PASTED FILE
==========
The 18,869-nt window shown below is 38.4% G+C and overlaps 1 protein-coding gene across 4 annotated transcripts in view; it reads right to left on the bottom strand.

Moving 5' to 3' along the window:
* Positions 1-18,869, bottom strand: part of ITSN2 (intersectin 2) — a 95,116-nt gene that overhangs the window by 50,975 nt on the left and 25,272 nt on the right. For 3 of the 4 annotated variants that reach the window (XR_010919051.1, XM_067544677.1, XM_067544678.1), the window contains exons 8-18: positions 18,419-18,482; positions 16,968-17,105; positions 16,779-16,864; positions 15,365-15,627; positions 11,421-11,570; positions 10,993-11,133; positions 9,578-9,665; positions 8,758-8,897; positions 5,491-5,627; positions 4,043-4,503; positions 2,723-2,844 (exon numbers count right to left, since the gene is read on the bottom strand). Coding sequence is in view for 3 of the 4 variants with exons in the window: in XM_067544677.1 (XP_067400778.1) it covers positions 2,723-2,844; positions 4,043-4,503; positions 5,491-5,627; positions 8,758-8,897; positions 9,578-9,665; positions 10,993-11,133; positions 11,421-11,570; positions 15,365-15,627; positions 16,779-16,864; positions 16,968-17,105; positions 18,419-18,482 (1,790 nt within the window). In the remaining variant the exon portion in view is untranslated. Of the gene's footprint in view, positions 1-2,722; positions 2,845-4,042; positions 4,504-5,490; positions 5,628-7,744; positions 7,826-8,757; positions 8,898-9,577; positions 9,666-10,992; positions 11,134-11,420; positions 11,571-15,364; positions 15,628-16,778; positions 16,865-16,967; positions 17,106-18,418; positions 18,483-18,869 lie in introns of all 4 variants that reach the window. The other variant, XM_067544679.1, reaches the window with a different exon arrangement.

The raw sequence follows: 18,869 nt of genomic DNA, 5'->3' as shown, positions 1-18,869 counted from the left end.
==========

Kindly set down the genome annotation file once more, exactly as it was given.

The 18,869-nt window shown below is 38.4% G+C and overlaps 1 protein-coding gene across 4 annotated transcripts in view; it reads right to left on the bottom strand.

Moving 5' to 3' along the window:
* Positions 1-18,869, bottom strand: part of ITSN2 (intersectin 2) — a 95,116-nt gene that overhangs the window by 50,975 nt on the left and 25,272 nt on the right. For 3 of the 4 annotated variants that reach the window (XR_010919051.1, XM_067544677.1, XM_067544678.1), the window contains exons 8-18: positions 18,419-18,482; positions 16,968-17,105; positions 16,779-16,864; positions 15,365-15,627; positions 11,421-11,570; positions 10,993-11,133; positions 9,578-9,665; positions 8,758-8,897; positions 5,491-5,627; positions 4,043-4,503; positions 2,723-2,844 (exon numbers count right to left, since the gene is read on the bottom strand). Coding sequence is in view for 3 of the 4 variants with exons in the window: in XM_067544677.1 (XP_067400778.1) it covers positions 2,723-2,844; positions 4,043-4,503; positions 5,491-5,627; positions 8,758-8,897; positions 9,578-9,665; positions 10,993-11,133; positions 11,421-11,570; positions 15,365-15,627; positions 16,779-16,864; positions 16,968-17,105; positions 18,419-18,482 (1,790 nt within the window). In the remaining variant the exon portion in view is untranslated. Of the gene's footprint in view, positions 1-2,722; positions 2,845-4,042; positions 4,504-5,490; positions 5,628-7,744; positions 7,826-8,757; positions 8,898-9,577; positions 9,666-10,992; positions 11,134-11,420; positions 11,571-15,364; positions 15,628-16,778; positions 16,865-16,967; positions 17,106-18,418; positions 18,483-18,869 lie in introns of all 4 variants that reach the window. The other variant, XM_067544679.1, reaches the window with a different exon arrangement.

The raw sequence follows: 18,869 nt of genomic DNA, 5'->3' as shown, positions 1-18,869 counted from the left end.